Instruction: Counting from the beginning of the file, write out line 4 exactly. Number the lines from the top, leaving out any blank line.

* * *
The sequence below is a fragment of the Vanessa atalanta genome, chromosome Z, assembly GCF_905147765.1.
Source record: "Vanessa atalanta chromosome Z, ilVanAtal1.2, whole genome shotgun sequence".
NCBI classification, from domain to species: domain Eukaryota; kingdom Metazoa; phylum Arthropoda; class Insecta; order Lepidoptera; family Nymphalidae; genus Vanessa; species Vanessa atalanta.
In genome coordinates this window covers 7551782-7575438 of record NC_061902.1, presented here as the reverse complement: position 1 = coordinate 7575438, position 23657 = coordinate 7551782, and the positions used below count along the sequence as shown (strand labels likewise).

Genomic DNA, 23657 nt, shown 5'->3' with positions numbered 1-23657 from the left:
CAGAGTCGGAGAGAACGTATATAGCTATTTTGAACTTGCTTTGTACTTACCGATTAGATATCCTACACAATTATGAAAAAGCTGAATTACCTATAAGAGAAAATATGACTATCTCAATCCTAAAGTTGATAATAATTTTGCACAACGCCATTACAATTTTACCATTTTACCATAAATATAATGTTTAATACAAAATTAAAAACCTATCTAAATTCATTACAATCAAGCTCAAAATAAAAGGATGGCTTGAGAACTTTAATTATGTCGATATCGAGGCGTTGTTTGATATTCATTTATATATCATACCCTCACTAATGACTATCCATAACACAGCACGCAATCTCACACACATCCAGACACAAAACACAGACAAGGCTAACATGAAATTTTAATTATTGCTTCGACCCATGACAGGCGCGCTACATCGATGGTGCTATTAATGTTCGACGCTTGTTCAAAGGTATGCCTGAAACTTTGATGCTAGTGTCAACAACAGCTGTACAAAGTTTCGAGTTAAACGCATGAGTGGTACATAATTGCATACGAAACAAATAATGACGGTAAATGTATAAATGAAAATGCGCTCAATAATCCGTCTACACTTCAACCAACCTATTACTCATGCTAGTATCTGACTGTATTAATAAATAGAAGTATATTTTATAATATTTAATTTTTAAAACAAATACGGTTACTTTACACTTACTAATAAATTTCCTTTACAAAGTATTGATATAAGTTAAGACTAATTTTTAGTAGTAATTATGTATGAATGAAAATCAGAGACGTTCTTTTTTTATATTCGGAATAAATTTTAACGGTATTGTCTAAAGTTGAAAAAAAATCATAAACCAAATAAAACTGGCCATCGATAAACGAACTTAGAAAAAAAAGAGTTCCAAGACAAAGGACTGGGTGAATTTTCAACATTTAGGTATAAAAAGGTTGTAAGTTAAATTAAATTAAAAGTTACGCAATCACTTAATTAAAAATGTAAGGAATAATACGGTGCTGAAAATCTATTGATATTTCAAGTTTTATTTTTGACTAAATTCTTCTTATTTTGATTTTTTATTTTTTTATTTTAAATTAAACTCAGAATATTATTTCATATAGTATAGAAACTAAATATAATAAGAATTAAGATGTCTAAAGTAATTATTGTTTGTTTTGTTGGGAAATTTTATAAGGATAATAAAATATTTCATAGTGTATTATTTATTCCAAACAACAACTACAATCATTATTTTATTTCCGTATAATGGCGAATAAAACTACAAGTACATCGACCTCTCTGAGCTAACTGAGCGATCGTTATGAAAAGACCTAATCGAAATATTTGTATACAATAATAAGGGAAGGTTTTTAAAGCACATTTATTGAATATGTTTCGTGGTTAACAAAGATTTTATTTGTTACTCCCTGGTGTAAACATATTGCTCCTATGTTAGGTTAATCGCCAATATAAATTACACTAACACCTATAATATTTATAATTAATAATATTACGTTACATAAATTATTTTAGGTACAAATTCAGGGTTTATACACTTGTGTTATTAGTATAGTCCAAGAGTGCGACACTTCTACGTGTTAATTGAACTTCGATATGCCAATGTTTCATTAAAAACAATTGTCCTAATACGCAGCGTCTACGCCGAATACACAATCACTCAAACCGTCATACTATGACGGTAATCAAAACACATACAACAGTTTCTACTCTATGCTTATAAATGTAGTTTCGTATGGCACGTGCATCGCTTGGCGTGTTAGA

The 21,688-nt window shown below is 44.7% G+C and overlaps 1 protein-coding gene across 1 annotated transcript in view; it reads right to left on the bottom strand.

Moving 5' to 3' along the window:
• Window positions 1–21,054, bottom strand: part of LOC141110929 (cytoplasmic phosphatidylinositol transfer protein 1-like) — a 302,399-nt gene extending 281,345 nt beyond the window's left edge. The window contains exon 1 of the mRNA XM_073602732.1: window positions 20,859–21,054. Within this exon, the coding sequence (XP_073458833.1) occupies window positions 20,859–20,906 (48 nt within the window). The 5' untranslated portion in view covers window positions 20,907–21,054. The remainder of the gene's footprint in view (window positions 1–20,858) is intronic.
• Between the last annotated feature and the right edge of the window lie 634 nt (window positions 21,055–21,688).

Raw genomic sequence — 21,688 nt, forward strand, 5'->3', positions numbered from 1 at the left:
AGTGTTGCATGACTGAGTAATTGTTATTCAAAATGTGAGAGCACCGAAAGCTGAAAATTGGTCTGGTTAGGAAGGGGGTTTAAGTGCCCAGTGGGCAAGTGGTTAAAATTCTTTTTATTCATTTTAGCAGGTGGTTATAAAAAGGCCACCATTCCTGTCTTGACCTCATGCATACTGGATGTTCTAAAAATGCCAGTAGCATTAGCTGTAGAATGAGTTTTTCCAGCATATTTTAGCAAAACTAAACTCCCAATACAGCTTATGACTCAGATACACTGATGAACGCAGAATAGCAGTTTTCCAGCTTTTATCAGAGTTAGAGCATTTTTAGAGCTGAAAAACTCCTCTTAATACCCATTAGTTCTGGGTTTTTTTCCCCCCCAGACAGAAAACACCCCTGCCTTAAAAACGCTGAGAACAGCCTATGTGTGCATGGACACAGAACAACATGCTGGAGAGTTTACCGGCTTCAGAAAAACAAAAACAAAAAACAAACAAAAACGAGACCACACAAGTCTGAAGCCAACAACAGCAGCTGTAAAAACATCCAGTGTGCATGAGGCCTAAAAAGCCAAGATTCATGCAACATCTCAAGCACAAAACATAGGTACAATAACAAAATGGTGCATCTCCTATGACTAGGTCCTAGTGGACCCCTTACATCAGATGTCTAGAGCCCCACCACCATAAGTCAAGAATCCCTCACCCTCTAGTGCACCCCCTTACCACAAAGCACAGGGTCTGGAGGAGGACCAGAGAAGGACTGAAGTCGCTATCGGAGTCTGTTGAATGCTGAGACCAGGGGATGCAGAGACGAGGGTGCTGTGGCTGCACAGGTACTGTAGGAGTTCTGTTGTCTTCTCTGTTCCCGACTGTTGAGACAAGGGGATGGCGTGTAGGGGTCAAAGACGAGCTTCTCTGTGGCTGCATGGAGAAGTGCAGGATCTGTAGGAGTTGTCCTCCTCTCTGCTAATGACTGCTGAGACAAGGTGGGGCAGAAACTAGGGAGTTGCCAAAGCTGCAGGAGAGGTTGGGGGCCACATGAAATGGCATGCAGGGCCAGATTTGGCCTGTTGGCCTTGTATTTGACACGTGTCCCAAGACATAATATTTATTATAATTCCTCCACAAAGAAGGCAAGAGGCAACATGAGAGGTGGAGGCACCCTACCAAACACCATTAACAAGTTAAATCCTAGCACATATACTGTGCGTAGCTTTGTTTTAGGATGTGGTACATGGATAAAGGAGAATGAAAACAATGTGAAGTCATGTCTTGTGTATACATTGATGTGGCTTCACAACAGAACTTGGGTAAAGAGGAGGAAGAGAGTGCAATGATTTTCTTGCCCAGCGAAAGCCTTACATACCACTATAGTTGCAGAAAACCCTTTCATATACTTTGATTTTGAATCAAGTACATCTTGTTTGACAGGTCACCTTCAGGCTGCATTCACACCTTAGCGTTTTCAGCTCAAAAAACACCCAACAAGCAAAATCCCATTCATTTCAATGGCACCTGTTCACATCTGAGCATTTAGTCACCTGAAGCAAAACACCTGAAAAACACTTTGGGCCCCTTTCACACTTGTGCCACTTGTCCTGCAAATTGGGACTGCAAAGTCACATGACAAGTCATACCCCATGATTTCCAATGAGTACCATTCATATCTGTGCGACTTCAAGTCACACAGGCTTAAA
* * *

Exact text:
In genome coordinates this window covers 7551782-7575438 of record NC_061902.1, presented here as the reverse complement: position 1 = coordinate 7575438, position 23657 = coordinate 7551782, and the positions used below count along the sequence as shown (strand labels likewise).